Washington state’s attorney general is violating the religious freedoms of a Seattle Christian university by seeking to force it to hire individuals who disagree with the school’s statement on Scripture and sexuality, the university alleges in a new federal lawsuit.
At issue is a June 8 letter sent by the office of Washington Attorney General Bob Ferguson to Seattle Pacific University asking it to address complaints that its “employment policies and practices” may violate state law prohibiting discrimination on the basis of sexual orientation. The letter requested documents from the university and said the attorney general’s office was opening an inquiry.
Seattle Pacific University is aligned with the Free Methodist Church and “holds to traditional Christian beliefs regarding marriage and sexuality,” according to the lawsuit. The Becket Fund for Religious Liberty and Ellis, Li and McKinstry are representing the university.
Free Methodists affirm the biblical definition of marriage as between one man and one woman, the lawsuit says.
“The attorney general is wielding state power to interfere with the religious beliefs of a religious university, and a church, whose beliefs he disagrees with,” the lawsuit says. “He is using the powers of his office (and even powers not granted to his office) to pressure and retaliate against Seattle Pacific University.”
Citing a recent Supreme Court opinion, the lawsuit asserts that “governmental attempts to probe the mind of a religious institution are a blatant form of entanglement barred by both Religion Clauses of the First Amendment.”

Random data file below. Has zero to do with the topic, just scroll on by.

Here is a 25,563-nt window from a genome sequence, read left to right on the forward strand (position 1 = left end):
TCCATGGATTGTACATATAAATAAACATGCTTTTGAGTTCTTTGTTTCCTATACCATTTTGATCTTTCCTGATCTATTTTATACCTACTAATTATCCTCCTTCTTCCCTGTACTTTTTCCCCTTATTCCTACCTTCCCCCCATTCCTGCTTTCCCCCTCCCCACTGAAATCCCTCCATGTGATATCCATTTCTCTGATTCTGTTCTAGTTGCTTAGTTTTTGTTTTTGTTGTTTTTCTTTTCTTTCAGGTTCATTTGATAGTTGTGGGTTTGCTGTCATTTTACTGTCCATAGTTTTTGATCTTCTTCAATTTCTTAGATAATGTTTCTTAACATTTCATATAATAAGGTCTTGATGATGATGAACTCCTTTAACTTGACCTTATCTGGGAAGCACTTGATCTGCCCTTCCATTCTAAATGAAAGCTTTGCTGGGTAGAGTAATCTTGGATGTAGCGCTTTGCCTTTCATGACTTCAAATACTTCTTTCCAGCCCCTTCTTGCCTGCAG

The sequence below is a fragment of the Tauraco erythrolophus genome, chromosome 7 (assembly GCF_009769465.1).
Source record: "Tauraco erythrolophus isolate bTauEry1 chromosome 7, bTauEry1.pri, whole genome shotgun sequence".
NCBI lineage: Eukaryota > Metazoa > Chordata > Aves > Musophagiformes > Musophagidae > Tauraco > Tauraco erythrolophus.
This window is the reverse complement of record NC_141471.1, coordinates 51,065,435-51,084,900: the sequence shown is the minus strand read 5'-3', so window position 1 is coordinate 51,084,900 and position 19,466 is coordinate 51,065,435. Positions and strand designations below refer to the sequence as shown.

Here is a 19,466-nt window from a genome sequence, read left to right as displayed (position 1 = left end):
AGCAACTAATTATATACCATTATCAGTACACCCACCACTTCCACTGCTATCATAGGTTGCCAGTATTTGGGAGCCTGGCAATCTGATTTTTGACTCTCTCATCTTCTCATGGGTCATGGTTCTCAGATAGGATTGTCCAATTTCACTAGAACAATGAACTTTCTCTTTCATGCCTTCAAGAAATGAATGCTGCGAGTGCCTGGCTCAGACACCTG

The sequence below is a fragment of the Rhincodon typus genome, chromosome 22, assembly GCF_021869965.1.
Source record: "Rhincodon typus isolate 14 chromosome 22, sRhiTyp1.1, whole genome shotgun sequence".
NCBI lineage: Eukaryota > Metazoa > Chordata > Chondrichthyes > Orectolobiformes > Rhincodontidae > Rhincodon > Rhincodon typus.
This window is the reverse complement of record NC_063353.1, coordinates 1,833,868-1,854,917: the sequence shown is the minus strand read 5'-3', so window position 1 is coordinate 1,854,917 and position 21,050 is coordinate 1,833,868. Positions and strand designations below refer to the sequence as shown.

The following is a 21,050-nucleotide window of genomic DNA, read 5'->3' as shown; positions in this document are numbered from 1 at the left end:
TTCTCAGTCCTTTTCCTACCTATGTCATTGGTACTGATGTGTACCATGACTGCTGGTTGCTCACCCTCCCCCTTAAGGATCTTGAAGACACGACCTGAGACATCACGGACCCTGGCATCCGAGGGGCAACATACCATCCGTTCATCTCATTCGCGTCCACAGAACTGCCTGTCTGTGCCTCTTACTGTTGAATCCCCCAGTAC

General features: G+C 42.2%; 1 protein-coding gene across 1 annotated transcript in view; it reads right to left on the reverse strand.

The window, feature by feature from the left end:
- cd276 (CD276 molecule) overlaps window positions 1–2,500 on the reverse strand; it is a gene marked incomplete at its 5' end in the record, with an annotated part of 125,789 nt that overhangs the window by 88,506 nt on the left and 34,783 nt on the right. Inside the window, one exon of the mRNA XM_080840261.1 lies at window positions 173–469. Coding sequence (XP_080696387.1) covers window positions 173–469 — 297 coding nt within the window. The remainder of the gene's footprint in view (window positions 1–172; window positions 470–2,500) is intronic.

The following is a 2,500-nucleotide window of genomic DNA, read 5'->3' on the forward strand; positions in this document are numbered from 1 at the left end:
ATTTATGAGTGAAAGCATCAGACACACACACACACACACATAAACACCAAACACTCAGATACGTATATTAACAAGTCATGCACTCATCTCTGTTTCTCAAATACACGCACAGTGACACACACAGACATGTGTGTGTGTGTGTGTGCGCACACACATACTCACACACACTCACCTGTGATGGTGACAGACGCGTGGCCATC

The lawsuit references the Supreme Court’s 2020 decision in Our Lady of Guadalupe Sch. v. Morrissey Berru, in which the justices ruled that “[s]tate interference … obviously violate[s] the free exercise of religion,” and such “attempt[s] by [the] government to dictate or even to influence [religious] matters ... constitute one of the central attributes of an establishment of religion.” In that decision, the Supreme Court ruled that two Catholic schools could hire and fire employees without being governed by anti-discrimination laws.
“The U.S. Constitution recognizes and protects the right of Seattle Pacific University to decide matters of faith and doctrine, to hire employees who share its religious beliefs, and to select and retain ministers free from government interference,” the lawsuit says.
The university, in a statement, said it requires its faculty and staff to be Christian, “to affirm the University’s statement of faith, and to abide by its lifestyle expectations,” which together “shape the vision and mission of the institution as a Free Methodist Church-affiliated university.”
“In the spirit of SPU’s mission focus, the University welcomes students from all faith backgrounds,” the university statement said.
“For over 130 years, our university has been guided by our Christian mission and purpose, and we’re asking to continue that tradition,” said Pete Menjares, interim president of the university. “The faith commitment of our faculty and staff is an essential foundation to our identity as a Christian university.”
The lawsuit is Seattle Pacific v. Ferguson.
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Michael Foust has covered the intersection of faith and news for 20 years. His stories have appeared in Baptist Press, Christianity Today, The Christian Post, the Leaf-Chronicle, the Toronto Star and the Knoxville News-Sentinel.